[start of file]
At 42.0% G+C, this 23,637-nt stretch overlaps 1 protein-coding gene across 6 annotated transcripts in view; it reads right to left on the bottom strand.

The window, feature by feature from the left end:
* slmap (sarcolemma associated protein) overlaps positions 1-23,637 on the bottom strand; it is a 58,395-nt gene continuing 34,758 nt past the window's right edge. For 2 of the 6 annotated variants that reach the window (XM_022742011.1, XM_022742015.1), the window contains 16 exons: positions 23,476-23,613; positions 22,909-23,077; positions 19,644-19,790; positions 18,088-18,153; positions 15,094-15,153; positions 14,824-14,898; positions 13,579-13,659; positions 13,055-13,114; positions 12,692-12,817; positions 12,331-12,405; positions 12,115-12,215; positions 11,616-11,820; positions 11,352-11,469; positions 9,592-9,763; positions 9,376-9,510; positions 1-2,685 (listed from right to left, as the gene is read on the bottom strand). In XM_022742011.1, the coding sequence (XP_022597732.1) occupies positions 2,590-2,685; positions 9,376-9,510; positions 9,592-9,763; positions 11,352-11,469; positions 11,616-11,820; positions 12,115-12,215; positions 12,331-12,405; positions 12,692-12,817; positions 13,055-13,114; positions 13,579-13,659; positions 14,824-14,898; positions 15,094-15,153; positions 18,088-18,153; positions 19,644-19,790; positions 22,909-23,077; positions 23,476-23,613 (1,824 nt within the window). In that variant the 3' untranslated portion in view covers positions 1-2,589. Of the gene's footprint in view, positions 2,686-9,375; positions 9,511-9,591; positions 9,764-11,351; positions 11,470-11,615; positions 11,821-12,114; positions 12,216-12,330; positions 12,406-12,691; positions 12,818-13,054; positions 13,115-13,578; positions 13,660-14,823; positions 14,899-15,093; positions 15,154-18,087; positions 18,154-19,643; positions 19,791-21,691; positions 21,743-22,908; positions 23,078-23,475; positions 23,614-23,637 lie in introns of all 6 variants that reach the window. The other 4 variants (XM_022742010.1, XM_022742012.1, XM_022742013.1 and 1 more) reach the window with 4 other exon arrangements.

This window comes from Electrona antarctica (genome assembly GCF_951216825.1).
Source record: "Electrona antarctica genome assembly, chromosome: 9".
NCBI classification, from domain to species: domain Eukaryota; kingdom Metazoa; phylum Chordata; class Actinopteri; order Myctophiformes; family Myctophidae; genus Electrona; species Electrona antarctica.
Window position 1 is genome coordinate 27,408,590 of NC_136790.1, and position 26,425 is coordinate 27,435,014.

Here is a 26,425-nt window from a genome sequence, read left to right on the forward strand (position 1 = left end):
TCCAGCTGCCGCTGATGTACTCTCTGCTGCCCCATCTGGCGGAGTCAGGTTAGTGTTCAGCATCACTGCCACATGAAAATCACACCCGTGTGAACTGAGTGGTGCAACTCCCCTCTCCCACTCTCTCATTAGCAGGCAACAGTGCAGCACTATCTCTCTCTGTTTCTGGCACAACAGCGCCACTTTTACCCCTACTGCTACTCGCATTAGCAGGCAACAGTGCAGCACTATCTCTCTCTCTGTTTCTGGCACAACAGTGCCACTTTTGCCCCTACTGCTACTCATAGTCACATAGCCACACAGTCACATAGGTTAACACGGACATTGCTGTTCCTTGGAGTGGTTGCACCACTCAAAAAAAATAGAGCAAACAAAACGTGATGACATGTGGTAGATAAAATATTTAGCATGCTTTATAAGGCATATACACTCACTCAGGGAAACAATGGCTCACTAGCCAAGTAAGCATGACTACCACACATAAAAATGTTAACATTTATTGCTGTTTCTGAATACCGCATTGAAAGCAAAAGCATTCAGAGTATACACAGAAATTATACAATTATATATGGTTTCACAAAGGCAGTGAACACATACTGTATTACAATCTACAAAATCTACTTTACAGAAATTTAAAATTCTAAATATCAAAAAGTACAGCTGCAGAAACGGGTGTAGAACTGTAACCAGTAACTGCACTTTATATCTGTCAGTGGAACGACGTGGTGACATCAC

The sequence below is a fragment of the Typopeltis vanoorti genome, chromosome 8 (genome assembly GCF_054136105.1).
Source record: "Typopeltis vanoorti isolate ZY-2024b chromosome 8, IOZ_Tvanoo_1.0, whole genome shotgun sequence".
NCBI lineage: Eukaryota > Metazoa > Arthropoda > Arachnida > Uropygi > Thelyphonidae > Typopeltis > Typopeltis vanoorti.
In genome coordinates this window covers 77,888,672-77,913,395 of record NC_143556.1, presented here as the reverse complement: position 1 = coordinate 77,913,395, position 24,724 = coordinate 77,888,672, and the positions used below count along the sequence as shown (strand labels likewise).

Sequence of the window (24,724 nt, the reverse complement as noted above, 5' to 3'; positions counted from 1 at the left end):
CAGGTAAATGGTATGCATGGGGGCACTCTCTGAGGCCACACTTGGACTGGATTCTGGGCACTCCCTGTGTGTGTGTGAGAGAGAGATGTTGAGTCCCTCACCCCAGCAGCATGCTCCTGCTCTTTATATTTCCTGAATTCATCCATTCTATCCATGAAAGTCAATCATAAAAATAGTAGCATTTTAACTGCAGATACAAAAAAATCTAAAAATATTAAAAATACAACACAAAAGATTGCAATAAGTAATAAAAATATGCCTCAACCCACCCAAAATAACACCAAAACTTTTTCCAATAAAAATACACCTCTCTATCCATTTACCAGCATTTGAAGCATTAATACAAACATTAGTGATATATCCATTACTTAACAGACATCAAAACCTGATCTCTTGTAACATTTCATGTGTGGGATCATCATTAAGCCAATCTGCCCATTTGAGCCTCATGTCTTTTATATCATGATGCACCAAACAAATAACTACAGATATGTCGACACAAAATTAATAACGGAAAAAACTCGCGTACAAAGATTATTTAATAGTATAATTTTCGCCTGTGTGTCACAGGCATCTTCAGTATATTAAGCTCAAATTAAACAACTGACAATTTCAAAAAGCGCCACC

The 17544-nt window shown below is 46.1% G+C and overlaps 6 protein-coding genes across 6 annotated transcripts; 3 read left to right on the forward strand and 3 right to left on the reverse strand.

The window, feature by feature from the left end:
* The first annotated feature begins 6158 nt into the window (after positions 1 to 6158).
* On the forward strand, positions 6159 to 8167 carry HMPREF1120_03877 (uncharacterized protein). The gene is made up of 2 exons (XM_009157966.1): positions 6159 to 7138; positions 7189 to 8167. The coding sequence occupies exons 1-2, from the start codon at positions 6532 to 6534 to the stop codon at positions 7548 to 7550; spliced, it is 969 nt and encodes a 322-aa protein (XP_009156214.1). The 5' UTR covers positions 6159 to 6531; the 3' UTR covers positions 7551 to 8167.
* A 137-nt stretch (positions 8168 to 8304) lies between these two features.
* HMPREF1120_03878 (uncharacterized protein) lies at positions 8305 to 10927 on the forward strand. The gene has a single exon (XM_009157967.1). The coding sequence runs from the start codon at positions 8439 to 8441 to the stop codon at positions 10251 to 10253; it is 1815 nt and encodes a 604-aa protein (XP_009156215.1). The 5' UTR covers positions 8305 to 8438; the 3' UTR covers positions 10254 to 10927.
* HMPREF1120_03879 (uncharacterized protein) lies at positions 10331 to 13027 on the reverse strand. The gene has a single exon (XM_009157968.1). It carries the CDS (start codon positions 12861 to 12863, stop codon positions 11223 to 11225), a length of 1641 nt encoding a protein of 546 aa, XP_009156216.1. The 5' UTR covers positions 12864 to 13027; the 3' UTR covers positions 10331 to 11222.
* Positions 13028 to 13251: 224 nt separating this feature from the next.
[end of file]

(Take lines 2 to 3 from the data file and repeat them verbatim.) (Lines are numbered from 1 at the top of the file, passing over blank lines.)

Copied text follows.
The window, feature by feature from the left end:
* slmap (sarcolemma associated protein) overlaps positions 1-23,637 on the bottom strand; it is a 58,395-nt gene continuing 34,758 nt past the window's right edge. For 2 of the 6 annotated variants that reach the window (XM_022742011.1, XM_022742015.1), the window contains 16 exons: positions 23,476-23,613; positions 22,909-23,077; positions 19,644-19,790; positions 18,088-18,153; positions 15,094-15,153; positions 14,824-14,898; positions 13,579-13,659; positions 13,055-13,114; positions 12,692-12,817; positions 12,331-12,405; positions 12,115-12,215; positions 11,616-11,820; positions 11,352-11,469; positions 9,592-9,763; positions 9,376-9,510; positions 1-2,685 (listed from right to left, as the gene is read on the bottom strand). In XM_022742011.1, the coding sequence (XP_022597732.1) occupies positions 2,590-2,685; positions 9,376-9,510; positions 9,592-9,763; positions 11,352-11,469; positions 11,616-11,820; positions 12,115-12,215; positions 12,331-12,405; positions 12,692-12,817; positions 13,055-13,114; positions 13,579-13,659; positions 14,824-14,898; positions 15,094-15,153; positions 18,088-18,153; positions 19,644-19,790; positions 22,909-23,077; positions 23,476-23,613 (1,824 nt within the window). In that variant the 3' untranslated portion in view covers positions 1-2,589. Of the gene's footprint in view, positions 2,686-9,375; positions 9,511-9,591; positions 9,764-11,351; positions 11,470-11,615; positions 11,821-12,114; positions 12,216-12,330; positions 12,406-12,691; positions 12,818-13,054; positions 13,115-13,578; positions 13,660-14,823; positions 14,899-15,093; positions 15,154-18,087; positions 18,154-19,643; positions 19,791-21,691; positions 21,743-22,908; positions 23,078-23,475; positions 23,614-23,637 lie in introns of all 6 variants that reach the window. The other 4 variants (XM_022742010.1, XM_022742012.1, XM_022742013.1 and 1 more) reach the window with 4 other exon arrangements.